My favorite radio station recently ran a trivia quiz about the three colors that have had their names changed by Crayola. They are "prussian blue" to "midnight blue," "flesh" to "peach," and "indian red" to "chestnut." The "flesh" change is merited, and I applaud the company for making it. But the other two? "Prussian blue" was changed upon request by elementary school teachers who claimed that students could "no longer relate to Prussian history." Is the word "periwinkle" any more meaningful to a five-year-old? It seems to me that this would be a fantastic way to connect a history lesson to something more familiar and interesting to kids.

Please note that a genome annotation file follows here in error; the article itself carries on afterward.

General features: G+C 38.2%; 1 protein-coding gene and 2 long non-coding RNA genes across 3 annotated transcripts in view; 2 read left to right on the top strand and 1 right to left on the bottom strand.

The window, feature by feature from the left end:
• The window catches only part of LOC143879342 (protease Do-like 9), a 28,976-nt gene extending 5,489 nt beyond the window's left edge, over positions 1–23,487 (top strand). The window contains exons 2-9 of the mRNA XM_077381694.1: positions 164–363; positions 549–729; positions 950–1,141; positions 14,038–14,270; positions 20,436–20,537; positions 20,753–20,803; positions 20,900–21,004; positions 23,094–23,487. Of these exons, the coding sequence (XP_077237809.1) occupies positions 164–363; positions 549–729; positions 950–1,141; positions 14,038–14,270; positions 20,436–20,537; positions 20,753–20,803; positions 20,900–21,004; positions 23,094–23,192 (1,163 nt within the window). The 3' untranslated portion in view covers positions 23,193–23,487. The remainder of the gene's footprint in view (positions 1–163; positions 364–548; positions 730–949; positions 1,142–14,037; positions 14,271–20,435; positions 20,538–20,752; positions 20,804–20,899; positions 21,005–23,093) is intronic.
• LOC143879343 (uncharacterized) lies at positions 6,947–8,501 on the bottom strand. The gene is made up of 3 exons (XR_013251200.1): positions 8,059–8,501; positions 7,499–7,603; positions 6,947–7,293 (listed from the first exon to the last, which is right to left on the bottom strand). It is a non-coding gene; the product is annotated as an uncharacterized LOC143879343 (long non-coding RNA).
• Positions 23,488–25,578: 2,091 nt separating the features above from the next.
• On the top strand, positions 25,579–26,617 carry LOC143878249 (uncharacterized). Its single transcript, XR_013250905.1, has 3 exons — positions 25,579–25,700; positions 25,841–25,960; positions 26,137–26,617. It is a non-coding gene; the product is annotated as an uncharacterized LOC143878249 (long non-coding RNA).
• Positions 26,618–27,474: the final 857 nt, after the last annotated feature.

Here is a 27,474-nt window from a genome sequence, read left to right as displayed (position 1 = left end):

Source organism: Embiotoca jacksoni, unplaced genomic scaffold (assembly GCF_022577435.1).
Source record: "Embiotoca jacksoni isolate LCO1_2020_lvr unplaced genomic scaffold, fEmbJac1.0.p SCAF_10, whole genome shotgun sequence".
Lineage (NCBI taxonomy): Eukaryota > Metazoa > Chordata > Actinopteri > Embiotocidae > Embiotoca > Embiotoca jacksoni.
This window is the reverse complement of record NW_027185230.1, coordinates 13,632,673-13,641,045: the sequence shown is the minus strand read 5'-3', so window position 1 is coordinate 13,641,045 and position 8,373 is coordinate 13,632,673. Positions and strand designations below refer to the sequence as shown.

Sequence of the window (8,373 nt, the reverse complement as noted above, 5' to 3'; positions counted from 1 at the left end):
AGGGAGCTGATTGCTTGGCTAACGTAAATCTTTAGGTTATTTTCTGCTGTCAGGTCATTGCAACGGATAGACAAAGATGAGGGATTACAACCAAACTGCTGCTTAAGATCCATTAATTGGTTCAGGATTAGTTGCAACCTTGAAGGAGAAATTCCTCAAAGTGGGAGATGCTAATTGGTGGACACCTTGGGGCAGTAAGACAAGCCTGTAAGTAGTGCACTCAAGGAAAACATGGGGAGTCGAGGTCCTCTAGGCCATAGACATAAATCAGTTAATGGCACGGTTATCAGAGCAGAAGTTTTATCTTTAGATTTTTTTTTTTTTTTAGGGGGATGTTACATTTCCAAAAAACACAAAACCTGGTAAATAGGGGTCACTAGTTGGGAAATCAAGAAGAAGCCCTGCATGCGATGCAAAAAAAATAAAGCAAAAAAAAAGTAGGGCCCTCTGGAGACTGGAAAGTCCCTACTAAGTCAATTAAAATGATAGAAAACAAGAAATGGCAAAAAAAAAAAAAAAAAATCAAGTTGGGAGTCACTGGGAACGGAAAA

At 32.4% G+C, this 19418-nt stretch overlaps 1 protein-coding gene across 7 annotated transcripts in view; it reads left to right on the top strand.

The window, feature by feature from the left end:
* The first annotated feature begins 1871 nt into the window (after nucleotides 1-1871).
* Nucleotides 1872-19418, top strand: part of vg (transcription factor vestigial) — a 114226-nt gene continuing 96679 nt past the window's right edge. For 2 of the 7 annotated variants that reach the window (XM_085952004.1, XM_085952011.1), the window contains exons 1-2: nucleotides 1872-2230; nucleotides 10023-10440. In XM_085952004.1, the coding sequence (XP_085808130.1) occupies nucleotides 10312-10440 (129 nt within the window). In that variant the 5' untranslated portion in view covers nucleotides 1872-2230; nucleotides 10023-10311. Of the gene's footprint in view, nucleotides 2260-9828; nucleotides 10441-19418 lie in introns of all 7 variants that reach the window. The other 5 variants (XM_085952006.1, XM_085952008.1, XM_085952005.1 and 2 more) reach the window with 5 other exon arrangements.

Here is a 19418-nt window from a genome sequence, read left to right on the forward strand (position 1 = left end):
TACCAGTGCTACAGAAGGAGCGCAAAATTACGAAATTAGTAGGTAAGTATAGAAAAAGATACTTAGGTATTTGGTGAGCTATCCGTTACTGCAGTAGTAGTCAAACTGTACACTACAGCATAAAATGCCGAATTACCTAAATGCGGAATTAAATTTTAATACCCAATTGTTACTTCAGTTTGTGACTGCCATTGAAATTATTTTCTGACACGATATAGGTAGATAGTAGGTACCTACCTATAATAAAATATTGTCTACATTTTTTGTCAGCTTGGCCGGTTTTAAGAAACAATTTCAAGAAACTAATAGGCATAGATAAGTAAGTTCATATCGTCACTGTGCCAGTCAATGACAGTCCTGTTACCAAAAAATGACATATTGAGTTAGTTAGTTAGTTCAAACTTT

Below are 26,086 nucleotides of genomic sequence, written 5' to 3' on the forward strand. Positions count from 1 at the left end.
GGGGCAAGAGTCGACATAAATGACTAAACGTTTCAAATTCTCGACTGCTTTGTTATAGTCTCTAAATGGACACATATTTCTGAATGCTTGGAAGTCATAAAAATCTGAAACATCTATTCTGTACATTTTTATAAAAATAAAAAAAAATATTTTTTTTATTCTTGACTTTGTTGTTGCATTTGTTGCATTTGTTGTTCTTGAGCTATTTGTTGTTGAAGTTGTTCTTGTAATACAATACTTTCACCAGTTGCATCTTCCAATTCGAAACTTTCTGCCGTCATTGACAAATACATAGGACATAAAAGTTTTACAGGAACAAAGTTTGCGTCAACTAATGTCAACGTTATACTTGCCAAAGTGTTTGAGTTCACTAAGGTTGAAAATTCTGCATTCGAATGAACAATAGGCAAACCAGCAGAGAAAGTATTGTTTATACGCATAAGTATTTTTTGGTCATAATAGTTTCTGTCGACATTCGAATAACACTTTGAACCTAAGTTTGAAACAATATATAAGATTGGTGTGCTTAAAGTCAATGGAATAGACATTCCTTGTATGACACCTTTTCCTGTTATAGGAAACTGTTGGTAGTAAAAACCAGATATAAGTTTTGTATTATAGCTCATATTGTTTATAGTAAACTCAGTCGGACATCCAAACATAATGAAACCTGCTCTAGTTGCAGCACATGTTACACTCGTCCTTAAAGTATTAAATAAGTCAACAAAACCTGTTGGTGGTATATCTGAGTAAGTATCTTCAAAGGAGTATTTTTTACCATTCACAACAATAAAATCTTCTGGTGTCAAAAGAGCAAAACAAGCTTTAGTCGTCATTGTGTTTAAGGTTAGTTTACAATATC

As for "indian red," the color refers to a pigment from India, not to the skin color of Native Americans. When it comes to questions of possibly offensive language I like to err on the side of caution, but not when the offense-taker does so out of ignorance. It's uncomfortably similar to the controversy several years ago over a DC staffer's use of the word "niggardly," a word which is absolutely, completely unrelated to the term "nigger." If you're going to take offense to a term, educate yourself first.